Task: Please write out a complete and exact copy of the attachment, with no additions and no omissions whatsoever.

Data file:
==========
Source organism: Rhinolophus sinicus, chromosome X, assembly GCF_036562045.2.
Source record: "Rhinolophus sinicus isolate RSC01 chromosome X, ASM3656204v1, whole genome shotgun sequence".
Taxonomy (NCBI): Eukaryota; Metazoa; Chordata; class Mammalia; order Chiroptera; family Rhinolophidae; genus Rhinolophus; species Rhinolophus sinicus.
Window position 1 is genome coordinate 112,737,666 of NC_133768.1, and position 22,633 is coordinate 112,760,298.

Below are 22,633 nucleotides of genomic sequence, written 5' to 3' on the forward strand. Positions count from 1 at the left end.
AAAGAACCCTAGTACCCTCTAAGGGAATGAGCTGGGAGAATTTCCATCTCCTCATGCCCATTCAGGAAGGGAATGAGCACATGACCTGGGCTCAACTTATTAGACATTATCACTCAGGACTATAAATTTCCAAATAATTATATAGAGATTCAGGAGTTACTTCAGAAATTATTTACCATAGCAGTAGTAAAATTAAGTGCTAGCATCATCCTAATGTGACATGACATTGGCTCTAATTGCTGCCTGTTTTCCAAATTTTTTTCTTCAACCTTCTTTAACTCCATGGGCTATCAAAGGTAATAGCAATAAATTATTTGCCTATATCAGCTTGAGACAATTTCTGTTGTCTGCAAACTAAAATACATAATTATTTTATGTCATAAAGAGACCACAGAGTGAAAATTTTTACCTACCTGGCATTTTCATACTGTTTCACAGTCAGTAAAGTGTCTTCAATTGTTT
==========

Source organism: Rhinolophus sinicus, chromosome X, assembly GCF_036562045.2.
Source record: "Rhinolophus sinicus isolate RSC01 chromosome X, ASM3656204v1, whole genome shotgun sequence".
Taxonomy (NCBI): Eukaryota; Metazoa; Chordata; class Mammalia; order Chiroptera; family Rhinolophidae; genus Rhinolophus; species Rhinolophus sinicus.
Window position 1 is genome coordinate 112,737,666 of NC_133768.1, and position 22,633 is coordinate 112,760,298.

Below are 22,633 nucleotides of genomic sequence, written 5' to 3' on the forward strand. Positions count from 1 at the left end.
AAAGAACCCTAGTACCCTCTAAGGGAATGAGCTGGGAGAATTTCCATCTCCTCATGCCCATTCAGGAAGGGAATGAGCACATGACCTGGGCTCAACTTATTAGACATTATCACTCAGGACTATAAATTTCCAAATAATTATATAGAGATTCAGGAGTTACTTCAGAAATTATTTACCATAGCAGTAGTAAAATTAAGTGCTAGCATCATCCTAATGTGACATGACATTGGCTCTAATTGCTGCCTGTTTTCCAAATTTTTTTCTTCAACCTTCTTTAACTCCATGGGCTATCAAAGGTAATAGCAATAAATTATTTGCCTATATCAGCTTGAGACAATTTCTGTTGTCTGCAAACTAAAATACATAATTATTTTATGTCATAAAGAGACCACAGAGTGAAAATTTTTACCTACCTGGCATTTTCATACTGTTTCACAGTCAGTAAAGTGTCTTCAATTGTTT